Short-sellers that invested in illiquid companies headquartered in countries with low credit ratings outperformed during March’s market crash, according to new research.
Those companies saw a 10 percent drop in addition to the market’s average decline during the four weeks following February 24, when stocks began falling, found researchers from the University of Mannheim, Deutsche Bundesbank, and Erasmus University Rotterdam.
“We think the story is that these companies made a bet on the ability of the government to offer help to illiquid companies to survive,” said Stefan Greppmair, a researcher at the University of Mannheim.
Greppmair conducted the study with Stephan Jank, a researcher at Germany’s Deutsche Bundesbank, and Esad Smajlbegovic from Erasmus University Rotterdam.
The research adds to a growing body of academic work looking at the “crucial role of cash and short-term liquidity” during the early days of the COVID-19 crisis, according to the paper.
The three authors used data from the European Union, which requires investors to publicly disclose net short sale positions above 0.5 percent of the market capitalization of the company shorted. The sample set covers 13 European Union countries, the United Kingdom, and Norway from July 1, 2019 through April 30, 2020.
The data shows that short-sellers had established positions in illiquid companies in countries with low credit ratings ahead of the market’s drop, which began on February 24.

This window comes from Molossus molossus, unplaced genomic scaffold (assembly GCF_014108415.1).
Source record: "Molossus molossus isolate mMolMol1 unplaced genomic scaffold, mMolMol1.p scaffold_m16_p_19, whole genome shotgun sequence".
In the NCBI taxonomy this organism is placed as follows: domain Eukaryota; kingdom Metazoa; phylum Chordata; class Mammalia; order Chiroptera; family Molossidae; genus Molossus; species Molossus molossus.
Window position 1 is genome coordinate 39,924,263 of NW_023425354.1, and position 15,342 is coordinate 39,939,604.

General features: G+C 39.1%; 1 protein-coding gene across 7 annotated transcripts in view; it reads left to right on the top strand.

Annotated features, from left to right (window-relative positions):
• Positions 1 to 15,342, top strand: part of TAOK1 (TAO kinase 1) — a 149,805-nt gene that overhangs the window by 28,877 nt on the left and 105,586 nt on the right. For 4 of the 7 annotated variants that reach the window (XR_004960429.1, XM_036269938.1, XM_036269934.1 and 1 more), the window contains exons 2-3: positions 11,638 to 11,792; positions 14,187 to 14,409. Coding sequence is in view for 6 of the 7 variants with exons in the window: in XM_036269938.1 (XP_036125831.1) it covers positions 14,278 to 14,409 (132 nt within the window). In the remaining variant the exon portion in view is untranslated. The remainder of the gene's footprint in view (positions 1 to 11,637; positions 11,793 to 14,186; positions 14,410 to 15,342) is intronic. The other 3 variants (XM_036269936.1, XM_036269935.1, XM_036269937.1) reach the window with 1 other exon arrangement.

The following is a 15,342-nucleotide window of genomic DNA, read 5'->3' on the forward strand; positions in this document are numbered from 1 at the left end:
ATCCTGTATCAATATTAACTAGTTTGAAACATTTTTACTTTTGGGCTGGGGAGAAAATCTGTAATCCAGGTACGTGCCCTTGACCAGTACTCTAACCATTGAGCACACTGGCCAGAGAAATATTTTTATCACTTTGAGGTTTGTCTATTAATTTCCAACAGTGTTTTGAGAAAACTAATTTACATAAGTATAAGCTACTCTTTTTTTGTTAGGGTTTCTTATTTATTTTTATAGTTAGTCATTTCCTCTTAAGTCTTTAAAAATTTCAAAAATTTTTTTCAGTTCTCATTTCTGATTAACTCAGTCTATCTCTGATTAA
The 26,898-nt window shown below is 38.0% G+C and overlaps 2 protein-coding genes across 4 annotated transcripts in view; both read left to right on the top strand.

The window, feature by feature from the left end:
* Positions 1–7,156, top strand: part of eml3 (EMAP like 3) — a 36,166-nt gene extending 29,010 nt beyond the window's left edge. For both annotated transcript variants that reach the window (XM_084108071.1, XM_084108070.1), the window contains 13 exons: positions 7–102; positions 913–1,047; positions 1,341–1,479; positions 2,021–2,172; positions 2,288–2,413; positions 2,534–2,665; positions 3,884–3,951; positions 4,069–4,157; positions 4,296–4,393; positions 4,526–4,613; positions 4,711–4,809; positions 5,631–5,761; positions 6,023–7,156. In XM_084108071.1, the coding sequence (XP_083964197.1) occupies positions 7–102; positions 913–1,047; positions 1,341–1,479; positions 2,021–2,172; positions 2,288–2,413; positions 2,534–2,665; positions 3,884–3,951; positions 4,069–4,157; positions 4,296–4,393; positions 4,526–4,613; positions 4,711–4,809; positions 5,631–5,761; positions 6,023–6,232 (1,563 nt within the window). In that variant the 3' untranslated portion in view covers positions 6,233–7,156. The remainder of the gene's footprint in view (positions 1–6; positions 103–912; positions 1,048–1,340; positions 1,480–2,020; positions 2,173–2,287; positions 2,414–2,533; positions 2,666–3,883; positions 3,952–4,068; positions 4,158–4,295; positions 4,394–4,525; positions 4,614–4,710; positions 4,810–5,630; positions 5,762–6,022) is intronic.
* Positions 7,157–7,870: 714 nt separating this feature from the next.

“The indices depreciated all over the world,” Smajlbegovic said by phone. “This was a unique opportunity for short-sellers.”
According to the research, those shorts paid off. The researchers found that the stocks of illiquid companies in countries with poor credit fell up to 15 percent beyond the market’s average decline, with a slight reversal to a 10 percent excess decline as time went by.
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Firms like Marshall Wace and Citadel were among those that were particularly successful in using this strategy, according to Smajlbegovic.
He added that the shorted stocks didn’t reverse course when the market rebounded. “It seems to be a permanent reaction,” he said.
The researchers found that there was a follow-on effect, with recent short disclosures for specific companies leading to more short disclosures. According to the study, this does not necessarily mean that short-sellers are coordinating with one another or following a wave of shorts. Instead, they could simply be observing similar signals and choosing to act on those signals at similar times.